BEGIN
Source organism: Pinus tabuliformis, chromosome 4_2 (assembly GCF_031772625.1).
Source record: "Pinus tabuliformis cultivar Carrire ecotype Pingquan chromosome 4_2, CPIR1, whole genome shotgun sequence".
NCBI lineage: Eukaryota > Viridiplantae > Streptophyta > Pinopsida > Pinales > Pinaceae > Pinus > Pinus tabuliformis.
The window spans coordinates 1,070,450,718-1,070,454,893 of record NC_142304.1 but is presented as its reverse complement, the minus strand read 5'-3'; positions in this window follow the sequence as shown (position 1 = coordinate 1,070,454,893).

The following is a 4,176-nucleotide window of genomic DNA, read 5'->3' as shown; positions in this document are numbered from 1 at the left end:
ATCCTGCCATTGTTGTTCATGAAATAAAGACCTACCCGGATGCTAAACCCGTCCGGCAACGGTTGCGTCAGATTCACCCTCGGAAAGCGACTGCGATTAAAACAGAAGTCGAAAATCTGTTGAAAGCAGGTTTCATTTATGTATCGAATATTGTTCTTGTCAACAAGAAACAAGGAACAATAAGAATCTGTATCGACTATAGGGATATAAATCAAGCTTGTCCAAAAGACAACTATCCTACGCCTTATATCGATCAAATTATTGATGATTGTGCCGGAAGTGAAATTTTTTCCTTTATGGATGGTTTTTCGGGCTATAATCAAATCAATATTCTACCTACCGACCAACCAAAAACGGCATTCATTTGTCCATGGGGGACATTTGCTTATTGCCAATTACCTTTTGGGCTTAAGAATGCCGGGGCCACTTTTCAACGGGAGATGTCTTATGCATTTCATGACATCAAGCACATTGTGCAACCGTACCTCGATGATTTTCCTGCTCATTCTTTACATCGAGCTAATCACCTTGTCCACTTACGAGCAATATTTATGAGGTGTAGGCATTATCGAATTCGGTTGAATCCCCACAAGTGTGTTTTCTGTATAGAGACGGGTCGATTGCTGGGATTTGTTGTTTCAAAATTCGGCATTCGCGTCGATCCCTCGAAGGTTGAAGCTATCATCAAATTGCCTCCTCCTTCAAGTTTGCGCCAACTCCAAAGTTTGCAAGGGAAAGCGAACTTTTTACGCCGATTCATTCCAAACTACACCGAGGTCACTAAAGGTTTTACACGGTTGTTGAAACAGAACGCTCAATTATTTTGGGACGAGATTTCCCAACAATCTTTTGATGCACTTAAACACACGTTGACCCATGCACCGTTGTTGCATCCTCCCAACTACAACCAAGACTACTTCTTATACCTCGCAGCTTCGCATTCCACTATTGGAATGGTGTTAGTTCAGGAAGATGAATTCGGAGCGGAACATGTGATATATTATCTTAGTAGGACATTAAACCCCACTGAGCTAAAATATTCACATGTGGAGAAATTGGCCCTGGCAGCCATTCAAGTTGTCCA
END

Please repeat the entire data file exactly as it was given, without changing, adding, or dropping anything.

Source organism: Pinus tabuliformis, chromosome 4_2 (assembly GCF_031772625.1).
Source record: "Pinus tabuliformis cultivar Carrire ecotype Pingquan chromosome 4_2, CPIR1, whole genome shotgun sequence".
NCBI lineage: Eukaryota > Viridiplantae > Streptophyta > Pinopsida > Pinales > Pinaceae > Pinus > Pinus tabuliformis.
The window spans coordinates 1,070,450,718-1,070,454,893 of record NC_142304.1 but is presented as its reverse complement, the minus strand read 5'-3'; positions in this window follow the sequence as shown (position 1 = coordinate 1,070,454,893).

The following is a 4,176-nucleotide window of genomic DNA, read 5'->3' as shown; positions in this document are numbered from 1 at the left end:
ATCCTGCCATTGTTGTTCATGAAATAAAGACCTACCCGGATGCTAAACCCGTCCGGCAACGGTTGCGTCAGATTCACCCTCGGAAAGCGACTGCGATTAAAACAGAAGTCGAAAATCTGTTGAAAGCAGGTTTCATTTATGTATCGAATATTGTTCTTGTCAACAAGAAACAAGGAACAATAAGAATCTGTATCGACTATAGGGATATAAATCAAGCTTGTCCAAAAGACAACTATCCTACGCCTTATATCGATCAAATTATTGATGATTGTGCCGGAAGTGAAATTTTTTCCTTTATGGATGGTTTTTCGGGCTATAATCAAATCAATATTCTACCTACCGACCAACCAAAAACGGCATTCATTTGTCCATGGGGGACATTTGCTTATTGCCAATTACCTTTTGGGCTTAAGAATGCCGGGGCCACTTTTCAACGGGAGATGTCTTATGCATTTCATGACATCAAGCACATTGTGCAACCGTACCTCGATGATTTTCCTGCTCATTCTTTACATCGAGCTAATCACCTTGTCCACTTACGAGCAATATTTATGAGGTGTAGGCATTATCGAATTCGGTTGAATCCCCACAAGTGTGTTTTCTGTATAGAGACGGGTCGATTGCTGGGATTTGTTGTTTCAAAATTCGGCATTCGCGTCGATCCCTCGAAGGTTGAAGCTATCATCAAATTGCCTCCTCCTTCAAGTTTGCGCCAACTCCAAAGTTTGCAAGGGAAAGCGAACTTTTTACGCCGATTCATTCCAAACTACACCGAGGTCACTAAAGGTTTTACACGGTTGTTGAAACAGAACGCTCAATTATTTTGGGACGAGATTTCCCAACAATCTTTTGATGCACTTAAACACACGTTGACCCATGCACCGTTGTTGCATCCTCCCAACTACAACCAAGACTACTTCTTATACCTCGCAGCTTCGCATTCCACTATTGGAATGGTGTTAGTTCAGGAAGATGAATTCGGAGCGGAACATGTGATATATTATCTTAGTAGGACATTAAACCCCACTGAGCTAAAATATTCACATGTGGAGAAATTGGCCCTGGCAGCCATTCAAGTTGTCCA